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File 157577727342.jpg - (226.27KB , 850x645 , __original_drawn_by_ymr__sample-ee3eb5142cfd4e3e14.jpg )
33794 No. 33794 [Edit]
I started learning Japanese, well I already did, but took a couple of months off and am now getting back into it. Same story you've heard a million times, whatever. I made the "mistake" of learning all N5 words outside of context because I thought that would be more efficient and I didn't feel like doing worksheets. On one hand, I'm still familiar with all that vocab, on the other hand, learning it in tandem with grammar would have been better. Anyway, I'm not interested in speaking. My goal is fluent literacy. I wanna read something like Saya no Uta smoothly and with crystal clear understanding, really enjoy myself. How difficult would that be? I'm willing to shoot myself in the foot in another area of the language to expedite this specific goal.

I've learned a bit more about the "Japanese Learning Community" and came across AJATT. I find it to be weird and kind of culty. Look at this

https://www.youtube.com/watch?v=lzLBf7l5G-g&feature=youtu.be

It's so bizarre to me. These guys are completely obsessed with perfectly replicating a "native speaker". Use all the right pitch accents and all the right expressions without ever deviating so no one can tell the difference. I started comparing this approach with how English is spoken. Different people say words differently. Some people talk in a sing-song sort of way, others like they're always asking a question. Maybe it sounds dumb or annoying, but I'd never say they're speaking English incorrectly. Every person probably has their own quirks and I like making up my own expressions and getting a little creative. Is Japanese really so uniform between every person(with the same dialect)? What about people with accents? Not only are accents acceptable in English, they're desirable in some cases. My parents have an accent, yet i'd still say their english is perfect.


Imagine if I made a video responding to a German guy trying to speak English in the "perfect way" with no accent or anything "nonnative", and I paused every few seconds to point out some slight inaccuracy in how a word is spoken. How weird would that be? You'd think that German guy is misguided and wasting his time. Noone treats English this way. What's even the point? Do they think that getting closer to this magic, mathematically precise imitation of Japanese that will change anything? If somebody ever sees their face, they'll still know they're not Japanese. Is this just a goal anybody has because of how ethnically homogenous Japan is?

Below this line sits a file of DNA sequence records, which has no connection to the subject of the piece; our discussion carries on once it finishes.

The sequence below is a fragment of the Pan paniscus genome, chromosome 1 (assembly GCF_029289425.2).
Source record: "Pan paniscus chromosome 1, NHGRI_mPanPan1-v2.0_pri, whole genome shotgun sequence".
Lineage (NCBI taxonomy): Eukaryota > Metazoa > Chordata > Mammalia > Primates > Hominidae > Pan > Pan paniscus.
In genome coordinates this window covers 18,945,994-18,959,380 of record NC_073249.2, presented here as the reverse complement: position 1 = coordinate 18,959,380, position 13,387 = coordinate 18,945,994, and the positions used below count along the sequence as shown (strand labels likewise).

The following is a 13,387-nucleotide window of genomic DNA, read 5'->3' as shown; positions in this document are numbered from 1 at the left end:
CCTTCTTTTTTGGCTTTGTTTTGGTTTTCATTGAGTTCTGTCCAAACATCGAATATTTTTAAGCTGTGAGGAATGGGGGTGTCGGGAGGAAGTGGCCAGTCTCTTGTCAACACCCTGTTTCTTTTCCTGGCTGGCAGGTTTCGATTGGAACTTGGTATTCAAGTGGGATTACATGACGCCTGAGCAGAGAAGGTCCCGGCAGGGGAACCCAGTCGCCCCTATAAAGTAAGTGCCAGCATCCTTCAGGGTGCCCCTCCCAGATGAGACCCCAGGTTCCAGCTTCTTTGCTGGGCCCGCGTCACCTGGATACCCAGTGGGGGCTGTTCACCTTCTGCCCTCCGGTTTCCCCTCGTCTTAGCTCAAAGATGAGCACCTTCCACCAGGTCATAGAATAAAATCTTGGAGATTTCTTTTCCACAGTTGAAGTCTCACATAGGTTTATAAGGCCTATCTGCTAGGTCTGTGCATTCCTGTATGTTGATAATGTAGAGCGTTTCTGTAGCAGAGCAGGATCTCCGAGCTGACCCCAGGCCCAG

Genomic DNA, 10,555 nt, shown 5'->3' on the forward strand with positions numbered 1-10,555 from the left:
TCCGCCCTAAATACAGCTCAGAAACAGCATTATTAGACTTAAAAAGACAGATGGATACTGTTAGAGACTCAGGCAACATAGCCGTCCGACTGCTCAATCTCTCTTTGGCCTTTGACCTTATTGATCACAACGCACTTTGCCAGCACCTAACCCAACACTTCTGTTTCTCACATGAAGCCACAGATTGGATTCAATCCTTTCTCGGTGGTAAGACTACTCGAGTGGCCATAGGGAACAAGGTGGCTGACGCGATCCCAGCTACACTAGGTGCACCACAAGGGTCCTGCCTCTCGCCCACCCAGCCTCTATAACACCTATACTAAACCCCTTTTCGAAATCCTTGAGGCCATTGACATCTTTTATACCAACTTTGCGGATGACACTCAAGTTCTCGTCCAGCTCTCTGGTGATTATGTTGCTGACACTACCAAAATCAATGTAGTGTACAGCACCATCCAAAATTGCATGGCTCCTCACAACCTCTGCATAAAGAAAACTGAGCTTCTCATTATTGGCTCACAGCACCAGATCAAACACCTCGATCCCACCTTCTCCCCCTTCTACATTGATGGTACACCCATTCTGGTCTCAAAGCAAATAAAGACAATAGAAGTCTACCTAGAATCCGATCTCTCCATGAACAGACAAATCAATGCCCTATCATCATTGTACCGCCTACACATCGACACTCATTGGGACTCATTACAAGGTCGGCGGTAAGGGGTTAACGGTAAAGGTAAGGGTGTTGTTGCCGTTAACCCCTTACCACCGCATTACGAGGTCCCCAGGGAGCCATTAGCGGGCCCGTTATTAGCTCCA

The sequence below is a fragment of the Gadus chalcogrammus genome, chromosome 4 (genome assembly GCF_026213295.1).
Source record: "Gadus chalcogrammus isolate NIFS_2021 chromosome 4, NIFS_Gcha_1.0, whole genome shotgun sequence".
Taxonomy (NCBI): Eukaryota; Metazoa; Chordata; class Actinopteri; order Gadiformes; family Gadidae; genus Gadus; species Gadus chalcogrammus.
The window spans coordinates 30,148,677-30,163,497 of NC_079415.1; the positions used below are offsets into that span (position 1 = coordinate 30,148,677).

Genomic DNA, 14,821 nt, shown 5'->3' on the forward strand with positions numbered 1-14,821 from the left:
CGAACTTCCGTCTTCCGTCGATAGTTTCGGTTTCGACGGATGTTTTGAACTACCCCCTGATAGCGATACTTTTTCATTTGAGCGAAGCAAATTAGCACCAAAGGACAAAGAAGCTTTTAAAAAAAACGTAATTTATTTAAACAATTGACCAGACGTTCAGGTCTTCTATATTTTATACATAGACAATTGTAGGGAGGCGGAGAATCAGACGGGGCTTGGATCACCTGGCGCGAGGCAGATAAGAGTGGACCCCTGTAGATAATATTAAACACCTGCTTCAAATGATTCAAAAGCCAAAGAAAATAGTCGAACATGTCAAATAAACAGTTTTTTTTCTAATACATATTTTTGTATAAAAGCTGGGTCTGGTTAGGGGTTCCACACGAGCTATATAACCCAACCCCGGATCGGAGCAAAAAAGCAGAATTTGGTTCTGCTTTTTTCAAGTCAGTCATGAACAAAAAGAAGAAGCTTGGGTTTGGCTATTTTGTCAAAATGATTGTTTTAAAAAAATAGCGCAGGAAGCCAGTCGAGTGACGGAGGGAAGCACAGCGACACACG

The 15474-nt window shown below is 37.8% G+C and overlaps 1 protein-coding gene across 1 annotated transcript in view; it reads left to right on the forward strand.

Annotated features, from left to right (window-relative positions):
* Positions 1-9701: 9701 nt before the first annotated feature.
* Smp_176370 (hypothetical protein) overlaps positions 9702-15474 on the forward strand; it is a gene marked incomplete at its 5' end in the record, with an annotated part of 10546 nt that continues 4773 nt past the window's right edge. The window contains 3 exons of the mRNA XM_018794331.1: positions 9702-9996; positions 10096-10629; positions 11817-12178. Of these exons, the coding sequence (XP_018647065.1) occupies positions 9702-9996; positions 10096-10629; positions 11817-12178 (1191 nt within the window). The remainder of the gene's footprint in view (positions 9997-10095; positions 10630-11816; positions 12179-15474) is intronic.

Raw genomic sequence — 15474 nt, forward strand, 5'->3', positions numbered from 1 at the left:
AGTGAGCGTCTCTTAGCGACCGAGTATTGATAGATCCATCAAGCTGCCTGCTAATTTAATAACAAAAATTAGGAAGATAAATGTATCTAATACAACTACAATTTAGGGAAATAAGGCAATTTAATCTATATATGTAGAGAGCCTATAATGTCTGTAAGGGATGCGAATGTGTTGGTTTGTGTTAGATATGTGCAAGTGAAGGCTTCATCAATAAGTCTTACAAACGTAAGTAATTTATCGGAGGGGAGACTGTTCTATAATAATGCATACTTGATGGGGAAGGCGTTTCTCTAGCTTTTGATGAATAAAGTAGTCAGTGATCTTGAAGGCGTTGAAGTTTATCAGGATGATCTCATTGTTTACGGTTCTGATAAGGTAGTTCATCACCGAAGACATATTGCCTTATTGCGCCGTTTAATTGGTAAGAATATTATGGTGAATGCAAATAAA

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>> No. 33796 [Edit]
I started learning a few weeks ago. I've been translating Girls und Panzer 4 comas on Gelbooru(because nobody else had) and I've been using WaniKani. I'm still not good enough to start reading manga, it takes a while to translate even 4 comas and often I am not happy with my translations.
>> No. 33799 [Edit]
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>>33796
Op here, I'd suggest you learn the radicals(with the original meaning) and learn how to write them correctly. I don't think little things like the kanji for left and right starting with a different strokes are important, but learning the general patterns was helpful to me. I don't think counting strokes is important either. Just get the motion down. The way you draw a box for example is totally different from what you might do intuitively. The way the thread kanji is written works very well while what you'll try by looking at it without knowing anything looks like shit.

Do Kanji straight from the start(right after kana). When learning vocab, learn them with their kanji. Going back and learning the kanji which goes with old vocab is a waste of time. It's too early for you to be doing translation. It's just too early.

Post edited on 7th Dec 2019, 8:23pm
>> No. 33800 [Edit]
>>33799
>Do Kanji straight from the start(right after kana). When learning vocab, learn them with their kanji. Going back and learning the kanji which goes with old vocab is a waste of time. It's too early for you to be doing translation. It's just too early.

Yes, that's what I have been using WaniKani for, my plan is to learn Kanji through that(plus it teaches some vocabulary) and vocabulary through 4 comas, these 4 comas have furigana so it's not 100% necessary to actually now Kanji to read them.
>> No. 33801 [Edit]
>>33800
>4 comas
It's 4 koma (in romaji こ is written as ko not co)

>>33799
>learn the radicals(with the original meaning)
This is good advice. If you're serious about doing kanji and don't already have exposure to it from Chinese, then focusing on kanji alongside or before vocabulary is helpful so that your brain can recognizes the symbols as something other than amorphous squiggles. Breaking it down by radical is helpful in giving them structure. It should be noted that wanikani makes up their own meanings for radicals, and obscures the structure of some kanji (many kanji are made up of phono-semantic components such as 仲 made up of a "person" radical 亻and the kanji 中 which gives it the reading).